At least 50 cities have declared November 18th a “Day Against Wage Theft” as part of a national effort to draw attention to the impact of wage theft on communities throughout the country.
As stated in a recent report by the Research Institute for Social and Economic Policy at Florida International University:
“Wage theft is when workers are paid below the minimum wage, not paid for overtime, forced to work off the clock, have their time cards altered, are misclassified as independent contractors, or are simply not paid a wage for work performed.”
The Fair Labor Standards Act (FLSA), is intended to protect against “wage theft” and is applicable to virtually all employers. The FLSA requires that workers be paid minimum wage and unless exempt, compensated for overtime at a rate of one and one-half times their regular rate of pay. Despite such provisions, many employers violate the FLSA and seek ways to avoid paying employees all the compensation they are entitled to.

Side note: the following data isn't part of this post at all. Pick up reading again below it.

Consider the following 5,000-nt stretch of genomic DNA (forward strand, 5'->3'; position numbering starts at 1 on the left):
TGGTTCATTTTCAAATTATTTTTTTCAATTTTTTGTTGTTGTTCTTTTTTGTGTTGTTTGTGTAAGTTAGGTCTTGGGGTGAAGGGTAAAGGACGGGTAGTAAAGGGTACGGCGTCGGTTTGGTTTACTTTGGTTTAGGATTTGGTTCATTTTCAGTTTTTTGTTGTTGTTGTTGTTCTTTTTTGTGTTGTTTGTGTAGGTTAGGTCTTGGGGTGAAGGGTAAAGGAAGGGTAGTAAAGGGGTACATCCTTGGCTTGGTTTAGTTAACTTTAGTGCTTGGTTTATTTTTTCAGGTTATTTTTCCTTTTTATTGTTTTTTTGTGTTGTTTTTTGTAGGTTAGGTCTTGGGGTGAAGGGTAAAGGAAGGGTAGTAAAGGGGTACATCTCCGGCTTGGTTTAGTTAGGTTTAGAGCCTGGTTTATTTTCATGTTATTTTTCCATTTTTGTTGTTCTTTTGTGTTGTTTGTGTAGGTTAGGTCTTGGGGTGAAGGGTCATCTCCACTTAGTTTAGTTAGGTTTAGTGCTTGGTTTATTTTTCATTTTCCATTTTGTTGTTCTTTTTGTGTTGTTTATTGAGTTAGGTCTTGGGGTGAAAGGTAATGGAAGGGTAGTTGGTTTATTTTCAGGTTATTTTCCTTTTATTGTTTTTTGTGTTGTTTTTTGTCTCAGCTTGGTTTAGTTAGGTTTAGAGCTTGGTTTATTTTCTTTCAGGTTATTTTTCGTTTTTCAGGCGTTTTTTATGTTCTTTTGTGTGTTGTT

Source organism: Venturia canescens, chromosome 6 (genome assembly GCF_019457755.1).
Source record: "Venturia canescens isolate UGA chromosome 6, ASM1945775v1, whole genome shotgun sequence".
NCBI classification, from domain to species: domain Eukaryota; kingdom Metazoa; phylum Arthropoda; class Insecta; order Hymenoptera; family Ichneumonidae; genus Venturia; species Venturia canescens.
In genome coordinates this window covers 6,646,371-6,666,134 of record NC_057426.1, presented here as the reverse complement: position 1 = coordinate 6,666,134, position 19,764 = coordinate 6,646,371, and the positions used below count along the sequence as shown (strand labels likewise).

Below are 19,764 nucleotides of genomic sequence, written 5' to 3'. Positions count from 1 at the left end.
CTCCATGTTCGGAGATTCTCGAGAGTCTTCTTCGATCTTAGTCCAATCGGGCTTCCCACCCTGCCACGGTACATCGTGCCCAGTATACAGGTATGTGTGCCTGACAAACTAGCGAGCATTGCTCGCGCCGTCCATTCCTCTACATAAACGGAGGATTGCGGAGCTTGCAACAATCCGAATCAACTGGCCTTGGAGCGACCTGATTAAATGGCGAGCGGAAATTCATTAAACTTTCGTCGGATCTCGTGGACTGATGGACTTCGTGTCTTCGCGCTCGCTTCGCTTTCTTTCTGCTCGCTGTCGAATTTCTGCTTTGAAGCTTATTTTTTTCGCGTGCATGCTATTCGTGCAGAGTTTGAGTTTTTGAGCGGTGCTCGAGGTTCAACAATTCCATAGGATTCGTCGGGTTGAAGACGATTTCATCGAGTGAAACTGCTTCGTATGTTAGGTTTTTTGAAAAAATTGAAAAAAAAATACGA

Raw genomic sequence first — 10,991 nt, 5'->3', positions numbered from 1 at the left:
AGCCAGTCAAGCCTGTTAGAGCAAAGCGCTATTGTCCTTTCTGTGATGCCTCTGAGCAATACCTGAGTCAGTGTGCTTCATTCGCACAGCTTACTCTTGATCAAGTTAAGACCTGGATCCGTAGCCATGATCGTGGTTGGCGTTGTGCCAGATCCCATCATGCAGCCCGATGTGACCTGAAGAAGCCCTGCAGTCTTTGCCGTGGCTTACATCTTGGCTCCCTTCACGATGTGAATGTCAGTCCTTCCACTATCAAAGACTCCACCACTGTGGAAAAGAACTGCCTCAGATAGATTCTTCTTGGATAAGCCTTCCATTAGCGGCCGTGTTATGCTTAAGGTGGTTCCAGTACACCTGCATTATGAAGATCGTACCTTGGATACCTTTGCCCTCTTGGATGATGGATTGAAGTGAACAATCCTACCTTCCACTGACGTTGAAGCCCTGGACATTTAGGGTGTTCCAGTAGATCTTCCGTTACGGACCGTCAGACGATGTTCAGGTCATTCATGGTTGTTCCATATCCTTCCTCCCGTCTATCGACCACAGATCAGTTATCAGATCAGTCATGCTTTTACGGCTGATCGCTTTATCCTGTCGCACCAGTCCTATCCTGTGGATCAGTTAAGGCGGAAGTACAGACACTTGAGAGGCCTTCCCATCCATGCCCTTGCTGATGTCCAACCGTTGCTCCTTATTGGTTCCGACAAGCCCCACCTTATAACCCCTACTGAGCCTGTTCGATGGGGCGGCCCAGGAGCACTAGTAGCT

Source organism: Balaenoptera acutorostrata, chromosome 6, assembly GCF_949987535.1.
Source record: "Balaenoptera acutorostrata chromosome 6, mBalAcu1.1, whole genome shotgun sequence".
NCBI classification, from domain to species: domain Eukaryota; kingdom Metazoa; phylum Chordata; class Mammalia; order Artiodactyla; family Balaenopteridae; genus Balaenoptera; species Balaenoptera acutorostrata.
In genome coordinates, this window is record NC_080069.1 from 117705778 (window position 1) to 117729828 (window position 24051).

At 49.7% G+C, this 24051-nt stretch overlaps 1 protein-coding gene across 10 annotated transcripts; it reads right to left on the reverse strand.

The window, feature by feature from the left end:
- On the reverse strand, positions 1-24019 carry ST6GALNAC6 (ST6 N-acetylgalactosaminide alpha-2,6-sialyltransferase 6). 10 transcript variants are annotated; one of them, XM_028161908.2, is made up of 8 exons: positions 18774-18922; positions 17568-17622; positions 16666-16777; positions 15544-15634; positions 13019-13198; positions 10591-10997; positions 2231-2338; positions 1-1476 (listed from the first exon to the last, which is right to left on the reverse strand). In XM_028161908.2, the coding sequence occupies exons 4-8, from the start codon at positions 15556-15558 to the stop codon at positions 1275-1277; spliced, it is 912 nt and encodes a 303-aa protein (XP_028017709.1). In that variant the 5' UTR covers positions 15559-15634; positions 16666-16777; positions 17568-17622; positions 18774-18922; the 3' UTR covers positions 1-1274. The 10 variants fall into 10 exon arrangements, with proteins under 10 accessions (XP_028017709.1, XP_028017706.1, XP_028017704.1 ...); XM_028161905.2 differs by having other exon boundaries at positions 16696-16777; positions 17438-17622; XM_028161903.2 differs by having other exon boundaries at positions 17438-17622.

Although commonly wage theft affects low-wage and immigrant workers, it can apply to nearly all professions including law, accounting, health care, food services, and social assistance industries.